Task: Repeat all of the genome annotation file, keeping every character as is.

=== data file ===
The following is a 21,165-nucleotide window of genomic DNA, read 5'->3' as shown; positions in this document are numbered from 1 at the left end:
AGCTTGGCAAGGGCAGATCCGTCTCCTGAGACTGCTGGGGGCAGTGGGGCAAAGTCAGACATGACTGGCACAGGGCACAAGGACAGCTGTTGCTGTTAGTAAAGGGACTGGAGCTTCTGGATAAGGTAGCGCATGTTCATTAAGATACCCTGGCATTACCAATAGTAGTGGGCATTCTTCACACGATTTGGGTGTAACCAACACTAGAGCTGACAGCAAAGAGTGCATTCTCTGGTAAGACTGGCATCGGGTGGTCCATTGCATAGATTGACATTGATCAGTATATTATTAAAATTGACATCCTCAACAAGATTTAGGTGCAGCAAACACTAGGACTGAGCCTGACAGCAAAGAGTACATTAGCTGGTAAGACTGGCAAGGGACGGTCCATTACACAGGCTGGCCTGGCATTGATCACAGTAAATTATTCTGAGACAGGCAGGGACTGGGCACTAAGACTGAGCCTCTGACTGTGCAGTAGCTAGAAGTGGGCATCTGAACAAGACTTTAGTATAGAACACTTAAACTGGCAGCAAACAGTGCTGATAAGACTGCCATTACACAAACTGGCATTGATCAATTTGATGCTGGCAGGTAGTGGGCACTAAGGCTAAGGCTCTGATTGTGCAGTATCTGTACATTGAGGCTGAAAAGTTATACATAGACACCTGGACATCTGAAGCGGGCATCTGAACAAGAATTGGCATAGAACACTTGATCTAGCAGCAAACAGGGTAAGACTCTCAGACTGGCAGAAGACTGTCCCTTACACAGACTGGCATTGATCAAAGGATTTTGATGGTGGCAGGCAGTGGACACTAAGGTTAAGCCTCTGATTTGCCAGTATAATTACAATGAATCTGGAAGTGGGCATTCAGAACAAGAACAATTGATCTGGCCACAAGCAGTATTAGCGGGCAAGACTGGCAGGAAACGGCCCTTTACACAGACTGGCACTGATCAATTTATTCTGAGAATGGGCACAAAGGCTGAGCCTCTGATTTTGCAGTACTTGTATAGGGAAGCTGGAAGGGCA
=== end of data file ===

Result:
The following is a 21,165-nucleotide window of genomic DNA, read 5'->3' as shown; positions in this document are numbered from 1 at the left end:
AGCTTGGCAAGGGCAGATCCGTCTCCTGAGACTGCTGGGGGCAGTGGGGCAAAGTCAGACATGACTGGCACAGGGCACAAGGACAGCTGTTGCTGTTAGTAAAGGGACTGGAGCTTCTGGATAAGGTAGCGCATGTTCATTAAGATACCCTGGCATTACCAATAGTAGTGGGCATTCTTCACACGATTTGGGTGTAACCAACACTAGAGCTGACAGCAAAGAGTGCATTCTCTGGTAAGACTGGCATCGGGTGGTCCATTGCATAGATTGACATTGATCAGTATATTATTAAAATTGACATCCTCAACAAGATTTAGGTGCAGCAAACACTAGGACTGAGCCTGACAGCAAAGAGTACATTAGCTGGTAAGACTGGCAAGGGACGGTCCATTACACAGGCTGGCCTGGCATTGATCACAGTAAATTATTCTGAGACAGGCAGGGACTGGGCACTAAGACTGAGCCTCTGACTGTGCAGTAGCTAGAAGTGGGCATCTGAACAAGACTTTAGTATAGAACACTTAAACTGGCAGCAAACAGTGCTGATAAGACTGCCATTACACAAACTGGCATTGATCAATTTGATGCTGGCAGGTAGTGGGCACTAAGGCTAAGGCTCTGATTGTGCAGTATCTGTACATTGAGGCTGAAAAGTTATACATAGACACCTGGACATCTGAAGCGGGCATCTGAACAAGAATTGGCATAGAACACTTGATCTAGCAGCAAACAGGGTAAGACTCTCAGACTGGCAGAAGACTGTCCCTTACACAGACTGGCATTGATCAAAGGATTTTGATGGTGGCAGGCAGTGGACACTAAGGTTAAGCCTCTGATTTGCCAGTATAATTACAATGAATCTGGAAGTGGGCATTCAGAACAAGAACAATTGATCTGGCCACAAGCAGTATTAGCGGGCAAGACTGGCAGGAAACGGCCCTTTACACAGACTGGCACTGATCAATTTATTCTGAGAATGGGCACAAAGGCTGAGCCTCTGATTTTGCAGTACTTGTATAGGGAAGCTGGAAGGGCA